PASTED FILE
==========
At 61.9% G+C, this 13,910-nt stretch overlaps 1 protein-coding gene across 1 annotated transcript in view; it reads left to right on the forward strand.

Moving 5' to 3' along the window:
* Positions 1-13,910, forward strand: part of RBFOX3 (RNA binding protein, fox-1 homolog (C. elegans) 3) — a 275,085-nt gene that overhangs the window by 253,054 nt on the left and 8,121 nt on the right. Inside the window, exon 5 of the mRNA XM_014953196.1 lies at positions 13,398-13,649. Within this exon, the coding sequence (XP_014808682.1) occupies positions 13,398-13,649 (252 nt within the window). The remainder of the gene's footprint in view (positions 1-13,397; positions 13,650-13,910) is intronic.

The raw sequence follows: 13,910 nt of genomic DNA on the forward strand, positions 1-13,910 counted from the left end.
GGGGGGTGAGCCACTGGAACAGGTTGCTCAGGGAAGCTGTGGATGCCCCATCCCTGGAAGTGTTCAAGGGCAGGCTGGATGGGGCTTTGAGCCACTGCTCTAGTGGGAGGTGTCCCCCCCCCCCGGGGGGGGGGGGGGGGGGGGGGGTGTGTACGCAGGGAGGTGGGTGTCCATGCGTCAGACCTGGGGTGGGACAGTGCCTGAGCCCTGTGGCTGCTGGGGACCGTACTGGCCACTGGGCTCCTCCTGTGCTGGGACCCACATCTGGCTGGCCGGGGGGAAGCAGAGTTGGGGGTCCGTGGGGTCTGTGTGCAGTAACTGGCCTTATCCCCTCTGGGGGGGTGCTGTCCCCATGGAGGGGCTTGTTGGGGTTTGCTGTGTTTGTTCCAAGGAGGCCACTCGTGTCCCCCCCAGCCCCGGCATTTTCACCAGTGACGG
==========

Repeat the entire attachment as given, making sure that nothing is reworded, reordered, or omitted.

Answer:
At 61.9% G+C, this 13,910-nt stretch overlaps 1 protein-coding gene across 1 annotated transcript in view; it reads left to right on the forward strand.

Moving 5' to 3' along the window:
* Positions 1-13,910, forward strand: part of RBFOX3 (RNA binding protein, fox-1 homolog (C. elegans) 3) — a 275,085-nt gene that overhangs the window by 253,054 nt on the left and 8,121 nt on the right. Inside the window, exon 5 of the mRNA XM_014953196.1 lies at positions 13,398-13,649. Within this exon, the coding sequence (XP_014808682.1) occupies positions 13,398-13,649 (252 nt within the window). The remainder of the gene's footprint in view (positions 1-13,397; positions 13,650-13,910) is intronic.

The raw sequence follows: 13,910 nt of genomic DNA on the forward strand, positions 1-13,910 counted from the left end.
GGGGGGTGAGCCACTGGAACAGGTTGCTCAGGGAAGCTGTGGATGCCCCATCCCTGGAAGTGTTCAAGGGCAGGCTGGATGGGGCTTTGAGCCACTGCTCTAGTGGGAGGTGTCCCCCCCCCCCGGGGGGGGGGGGGGGGGGGGGGGTGTGTACGCAGGGAGGTGGGTGTCCATGCGTCAGACCTGGGGTGGGACAGTGCCTGAGCCCTGTGGCTGCTGGGGACCGTACTGGCCACTGGGCTCCTCCTGTGCTGGGACCCACATCTGGCTGGCCGGGGGGAAGCAGAGTTGGGGGTCCGTGGGGTCTGTGTGCAGTAACTGGCCTTATCCCCTCTGGGGGGGTGCTGTCCCCATGGAGGGGCTTGTTGGGGTTTGCTGTGTTTGTTCCAAGGAGGCCACTCGTGTCCCCCCCAGCCCCGGCATTTTCACCAGTGACGG